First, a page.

24. 24. Inquiry  Taylor and Young (2003) point out that the challenge in teaching history is to have students “do” history rather than to passively have the subject done to them.  There is a need to actively engage students in deep learning.  The inquiry approach can be based upon a number of models with similar characteristics. (See Marsh and Hart, 2011, p.144)… it‟s a “robust network of skills”…Generally, the approach involves:  Planned activities based upon student questioning and gathering of information.  The development of skills in which students unlock and organise new information.  Provision for students to demonstrate what they have learnt (including skills)  The application of knowledge, skills and values to new problems and contexts.
  25. 25. Beyond Testing: Using Inquiry Skills to Enhance Education: Russ Fisher-Ives at TEDxABQED  http://www.youtube.com/watch?v=jr63RDHI-DM
  26. 26. Significance of the process • Research has identified a need for variety in teaching and learning activities (Gilbert and Hoepper, 2011 p.201). The inquiry process can integrate and make meaningful this variety. Some considerations: • Purpose / aims / objectives of your lesson. • Variety of student learning styles (such as Howard Gardner 1983 - and others). • Promote interest, keep focus / prevent boredom, motivation. • “Authentic learning in history is a disciplinary-based approach to understanding the past that challenges students to „do‟ and „make‟ history in a manner that resembles the historians craft… (This pedagogy includes) representing history as a form of inquiry built around sources, evidence and conflicting” perspectives or accounts. (Taylor and Young, 2003, p.8) • This has implications for the design of units of work,
  27. 27. Phases In The Inquiry Process - Model 1.Engaging, C hallenging, Fr aming focus questions 2. Locating, organising, interpreting and analysing evidence and information 3. Evaluating, synthesisin g, making decisions and choices 4. Communicati ng findings, reporting back, contributing to debate (and taking action?) 5. Reflecting, r econsidering and connecting Consider Bloom’s taxonomy of levels of thinking / questioning (Cognitive domain only shown here. Also affective and psycho- motor domains) Asking Reflecting Discussing and Connecting the topic to the learner Investigatin Student centred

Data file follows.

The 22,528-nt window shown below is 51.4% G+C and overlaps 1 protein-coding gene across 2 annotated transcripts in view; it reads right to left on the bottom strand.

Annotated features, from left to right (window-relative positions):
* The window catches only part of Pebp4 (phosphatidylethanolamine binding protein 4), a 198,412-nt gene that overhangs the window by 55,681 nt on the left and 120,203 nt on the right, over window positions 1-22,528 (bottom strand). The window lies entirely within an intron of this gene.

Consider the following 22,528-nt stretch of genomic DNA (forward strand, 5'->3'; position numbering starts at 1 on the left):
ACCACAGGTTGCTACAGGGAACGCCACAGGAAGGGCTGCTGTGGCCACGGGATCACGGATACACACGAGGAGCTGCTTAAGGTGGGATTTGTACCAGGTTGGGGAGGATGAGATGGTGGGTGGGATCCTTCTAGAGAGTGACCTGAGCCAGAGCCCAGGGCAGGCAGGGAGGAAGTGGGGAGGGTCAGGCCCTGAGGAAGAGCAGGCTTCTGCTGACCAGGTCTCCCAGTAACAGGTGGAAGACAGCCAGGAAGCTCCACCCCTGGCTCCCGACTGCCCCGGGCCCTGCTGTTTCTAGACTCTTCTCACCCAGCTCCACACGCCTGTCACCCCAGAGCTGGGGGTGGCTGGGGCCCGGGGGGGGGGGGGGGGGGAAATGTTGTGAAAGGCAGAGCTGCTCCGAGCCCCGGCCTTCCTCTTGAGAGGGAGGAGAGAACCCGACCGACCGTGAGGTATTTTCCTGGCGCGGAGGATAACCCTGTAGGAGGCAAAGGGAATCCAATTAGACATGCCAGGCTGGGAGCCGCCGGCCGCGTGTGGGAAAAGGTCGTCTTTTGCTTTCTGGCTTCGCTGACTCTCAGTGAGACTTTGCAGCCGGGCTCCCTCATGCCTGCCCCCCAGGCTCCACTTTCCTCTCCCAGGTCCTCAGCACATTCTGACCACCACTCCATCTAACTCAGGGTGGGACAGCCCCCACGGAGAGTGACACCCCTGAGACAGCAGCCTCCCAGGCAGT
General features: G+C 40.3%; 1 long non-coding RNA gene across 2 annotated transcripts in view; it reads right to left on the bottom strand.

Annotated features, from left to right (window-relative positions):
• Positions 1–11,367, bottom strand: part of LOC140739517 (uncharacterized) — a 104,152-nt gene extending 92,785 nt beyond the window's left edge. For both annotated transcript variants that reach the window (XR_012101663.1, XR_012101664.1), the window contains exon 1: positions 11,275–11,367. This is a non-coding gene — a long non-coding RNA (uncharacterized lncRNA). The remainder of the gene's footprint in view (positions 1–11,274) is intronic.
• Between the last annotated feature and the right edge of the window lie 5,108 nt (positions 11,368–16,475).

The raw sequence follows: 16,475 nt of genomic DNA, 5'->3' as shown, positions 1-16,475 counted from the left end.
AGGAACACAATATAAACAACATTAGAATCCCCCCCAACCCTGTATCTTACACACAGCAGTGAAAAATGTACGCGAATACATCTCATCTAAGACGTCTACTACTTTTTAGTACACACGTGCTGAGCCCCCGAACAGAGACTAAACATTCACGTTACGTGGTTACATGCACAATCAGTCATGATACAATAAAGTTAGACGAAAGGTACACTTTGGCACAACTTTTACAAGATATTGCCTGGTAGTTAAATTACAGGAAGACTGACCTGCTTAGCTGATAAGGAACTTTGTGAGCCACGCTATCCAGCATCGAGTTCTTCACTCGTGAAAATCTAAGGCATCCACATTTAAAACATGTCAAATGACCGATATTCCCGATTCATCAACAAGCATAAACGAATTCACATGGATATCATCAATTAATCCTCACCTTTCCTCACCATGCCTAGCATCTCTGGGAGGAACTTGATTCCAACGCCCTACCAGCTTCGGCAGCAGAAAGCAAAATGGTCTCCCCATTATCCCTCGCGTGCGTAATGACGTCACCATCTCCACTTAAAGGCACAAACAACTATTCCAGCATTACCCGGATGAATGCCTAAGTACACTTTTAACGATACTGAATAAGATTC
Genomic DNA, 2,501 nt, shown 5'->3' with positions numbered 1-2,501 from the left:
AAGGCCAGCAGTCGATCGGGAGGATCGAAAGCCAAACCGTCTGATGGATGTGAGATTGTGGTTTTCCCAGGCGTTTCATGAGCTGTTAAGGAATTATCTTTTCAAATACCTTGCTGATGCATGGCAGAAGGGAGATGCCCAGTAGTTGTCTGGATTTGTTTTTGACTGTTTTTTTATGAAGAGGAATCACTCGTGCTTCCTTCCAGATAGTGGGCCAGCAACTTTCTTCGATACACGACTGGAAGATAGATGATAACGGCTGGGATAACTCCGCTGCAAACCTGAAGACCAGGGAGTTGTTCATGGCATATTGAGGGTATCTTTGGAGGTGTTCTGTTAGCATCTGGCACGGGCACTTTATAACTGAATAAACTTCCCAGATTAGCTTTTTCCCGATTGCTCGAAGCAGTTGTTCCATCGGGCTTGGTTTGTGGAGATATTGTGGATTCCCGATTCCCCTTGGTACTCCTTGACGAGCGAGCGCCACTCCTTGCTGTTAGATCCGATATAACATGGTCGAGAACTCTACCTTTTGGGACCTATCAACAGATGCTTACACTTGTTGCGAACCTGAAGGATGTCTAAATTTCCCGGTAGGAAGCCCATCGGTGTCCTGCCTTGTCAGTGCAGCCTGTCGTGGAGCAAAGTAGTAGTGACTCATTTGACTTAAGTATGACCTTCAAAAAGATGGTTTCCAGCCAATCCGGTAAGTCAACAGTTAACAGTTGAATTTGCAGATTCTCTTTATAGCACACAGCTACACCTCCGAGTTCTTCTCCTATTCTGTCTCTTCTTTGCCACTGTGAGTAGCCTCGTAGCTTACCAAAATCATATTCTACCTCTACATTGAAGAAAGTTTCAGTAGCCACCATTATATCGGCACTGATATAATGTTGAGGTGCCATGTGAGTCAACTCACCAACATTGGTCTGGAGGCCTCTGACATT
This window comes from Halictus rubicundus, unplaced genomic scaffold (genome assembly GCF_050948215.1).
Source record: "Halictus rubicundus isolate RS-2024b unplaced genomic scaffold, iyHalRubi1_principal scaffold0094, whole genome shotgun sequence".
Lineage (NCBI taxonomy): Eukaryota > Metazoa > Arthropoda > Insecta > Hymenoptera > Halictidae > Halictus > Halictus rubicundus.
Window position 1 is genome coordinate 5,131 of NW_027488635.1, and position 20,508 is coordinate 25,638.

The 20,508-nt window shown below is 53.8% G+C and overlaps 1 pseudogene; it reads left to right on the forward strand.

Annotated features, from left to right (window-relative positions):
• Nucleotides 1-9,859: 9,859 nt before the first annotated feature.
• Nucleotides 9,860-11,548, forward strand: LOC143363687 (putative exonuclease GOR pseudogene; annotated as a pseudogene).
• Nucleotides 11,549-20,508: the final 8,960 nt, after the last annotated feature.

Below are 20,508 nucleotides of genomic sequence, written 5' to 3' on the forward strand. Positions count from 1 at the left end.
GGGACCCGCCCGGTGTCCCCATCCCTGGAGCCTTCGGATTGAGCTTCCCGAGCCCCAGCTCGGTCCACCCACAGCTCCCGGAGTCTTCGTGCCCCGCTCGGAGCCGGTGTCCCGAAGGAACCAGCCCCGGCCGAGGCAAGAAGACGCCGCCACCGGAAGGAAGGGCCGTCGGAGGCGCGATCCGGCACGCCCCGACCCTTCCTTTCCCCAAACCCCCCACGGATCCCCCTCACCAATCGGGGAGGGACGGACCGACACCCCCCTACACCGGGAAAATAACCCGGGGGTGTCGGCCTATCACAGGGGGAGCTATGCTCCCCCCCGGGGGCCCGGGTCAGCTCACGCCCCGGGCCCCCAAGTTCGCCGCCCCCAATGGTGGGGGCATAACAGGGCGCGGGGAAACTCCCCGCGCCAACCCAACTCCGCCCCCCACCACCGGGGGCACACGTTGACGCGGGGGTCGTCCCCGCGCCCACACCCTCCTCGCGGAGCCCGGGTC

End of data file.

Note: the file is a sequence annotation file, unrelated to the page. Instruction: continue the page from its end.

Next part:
28. 28. A Simple Model of An Inquiry Process Think like a year 8…Write down 5 questions that come to mind from examining this source. ASKING An Australian poster from 1915. What do you see in this image that you know or that you can research? What should we find out next? Where can we find it out? Has the image been altered / modified / manipulated? INVESTIGATING How are ANZACs perceived in the community today? Is this source an accurate representation of how ANZACs were viewed in the community at the time? Did other nations share this view? Why / why not? How has this ANZAC images transformed into a sense of being Australian? What are the strengths and weaknesses of this image? Who has been excluded from this construct of Australian identity? Why? Oral, written, electr onic? Paragraphs, essay s? Assessment items? Criteria in syllabi to be demonstrated? DISCUSSING Feedback, new understandings , spiralling curriculum, new questions: The nature of Australian identity? REFLECTING
  29. 29. Questioning framework 1. Students create their own questions about the topic 2. Students reflect on and improve their questions 3. Students prioritize their questions 4. Students and teachers collaborate on the questions